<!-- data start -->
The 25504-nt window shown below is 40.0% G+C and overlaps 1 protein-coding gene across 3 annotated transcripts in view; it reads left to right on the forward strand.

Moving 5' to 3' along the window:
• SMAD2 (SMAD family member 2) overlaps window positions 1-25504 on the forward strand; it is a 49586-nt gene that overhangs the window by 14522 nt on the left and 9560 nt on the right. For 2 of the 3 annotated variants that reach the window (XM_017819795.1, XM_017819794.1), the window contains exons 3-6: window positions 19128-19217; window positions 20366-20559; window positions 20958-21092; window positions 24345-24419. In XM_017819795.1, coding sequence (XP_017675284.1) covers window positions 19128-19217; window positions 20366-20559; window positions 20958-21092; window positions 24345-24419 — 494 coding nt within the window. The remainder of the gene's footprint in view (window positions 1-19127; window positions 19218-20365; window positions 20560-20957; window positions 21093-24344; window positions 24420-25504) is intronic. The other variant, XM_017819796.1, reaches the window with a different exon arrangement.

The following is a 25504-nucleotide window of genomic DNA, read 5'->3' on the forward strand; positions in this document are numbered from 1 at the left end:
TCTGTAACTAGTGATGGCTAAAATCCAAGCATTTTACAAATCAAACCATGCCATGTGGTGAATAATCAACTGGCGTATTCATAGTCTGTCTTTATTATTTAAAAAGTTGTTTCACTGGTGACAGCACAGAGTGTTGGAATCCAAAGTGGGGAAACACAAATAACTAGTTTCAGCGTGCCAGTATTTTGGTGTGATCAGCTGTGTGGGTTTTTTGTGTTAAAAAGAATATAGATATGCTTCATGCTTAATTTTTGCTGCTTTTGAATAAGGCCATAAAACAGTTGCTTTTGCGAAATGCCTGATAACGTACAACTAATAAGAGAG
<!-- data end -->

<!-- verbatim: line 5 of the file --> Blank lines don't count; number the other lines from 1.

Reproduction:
TCTGTAACTAGTGATGGCTAAAATCCAAGCATTTTACAAATCAAACCATGCCATGTGGTGAATAATCAACTGGCGTATTCATAGTCTGTCTTTATTATTTAAAAAGTTGTTTCACTGGTGACAGCACAGAGTGTTGGAATCCAAAGTGGGGAAACACAAATAACTAGTTTCAGCGTGCCAGTATTTTGGTGTGATCAGCTGTGTGGGTTTTTTGTGTTAAAAAGAATATAGATATGCTTCATGCTTAATTTTTGCTGCTTTTGAATAAGGCCATAAAACAGTTGCTTTTGCGAAATGCCTGATAACGTACAACTAATAAGAGAG